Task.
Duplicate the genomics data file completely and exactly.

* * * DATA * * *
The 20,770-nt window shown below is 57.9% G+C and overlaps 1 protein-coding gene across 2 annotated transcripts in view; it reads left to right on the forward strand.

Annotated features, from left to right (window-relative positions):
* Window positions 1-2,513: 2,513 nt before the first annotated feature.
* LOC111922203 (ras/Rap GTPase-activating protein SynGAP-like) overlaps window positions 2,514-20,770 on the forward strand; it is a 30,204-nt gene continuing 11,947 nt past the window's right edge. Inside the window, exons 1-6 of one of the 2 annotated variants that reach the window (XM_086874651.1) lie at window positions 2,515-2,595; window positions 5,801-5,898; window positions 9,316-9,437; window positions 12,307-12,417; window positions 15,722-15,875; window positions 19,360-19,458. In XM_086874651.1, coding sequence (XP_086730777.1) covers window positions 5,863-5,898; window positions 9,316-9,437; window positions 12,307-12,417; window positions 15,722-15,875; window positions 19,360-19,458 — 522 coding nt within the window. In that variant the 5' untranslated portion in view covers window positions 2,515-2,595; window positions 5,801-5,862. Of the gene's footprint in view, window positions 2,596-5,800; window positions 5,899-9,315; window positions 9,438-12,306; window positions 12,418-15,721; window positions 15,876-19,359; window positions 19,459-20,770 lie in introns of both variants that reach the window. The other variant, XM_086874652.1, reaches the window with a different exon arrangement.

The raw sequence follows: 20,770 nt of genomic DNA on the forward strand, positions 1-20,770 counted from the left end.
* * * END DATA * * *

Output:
The 20,770-nt window shown below is 57.9% G+C and overlaps 1 protein-coding gene across 2 annotated transcripts in view; it reads left to right on the forward strand.

Annotated features, from left to right (window-relative positions):
* Window positions 1-2,513: 2,513 nt before the first annotated feature.
* LOC111922203 (ras/Rap GTPase-activating protein SynGAP-like) overlaps window positions 2,514-20,770 on the forward strand; it is a 30,204-nt gene continuing 11,947 nt past the window's right edge. Inside the window, exons 1-6 of one of the 2 annotated variants that reach the window (XM_086874651.1) lie at window positions 2,515-2,595; window positions 5,801-5,898; window positions 9,316-9,437; window positions 12,307-12,417; window positions 15,722-15,875; window positions 19,360-19,458. In XM_086874651.1, coding sequence (XP_086730777.1) covers window positions 5,863-5,898; window positions 9,316-9,437; window positions 12,307-12,417; window positions 15,722-15,875; window positions 19,360-19,458 — 522 coding nt within the window. In that variant the 5' untranslated portion in view covers window positions 2,515-2,595; window positions 5,801-5,862. Of the gene's footprint in view, window positions 2,596-5,800; window positions 5,899-9,315; window positions 9,438-12,306; window positions 12,418-15,721; window positions 15,876-19,359; window positions 19,459-20,770 lie in introns of both variants that reach the window. The other variant, XM_086874652.1, reaches the window with a different exon arrangement.

The raw sequence follows: 20,770 nt of genomic DNA on the forward strand, positions 1-20,770 counted from the left end.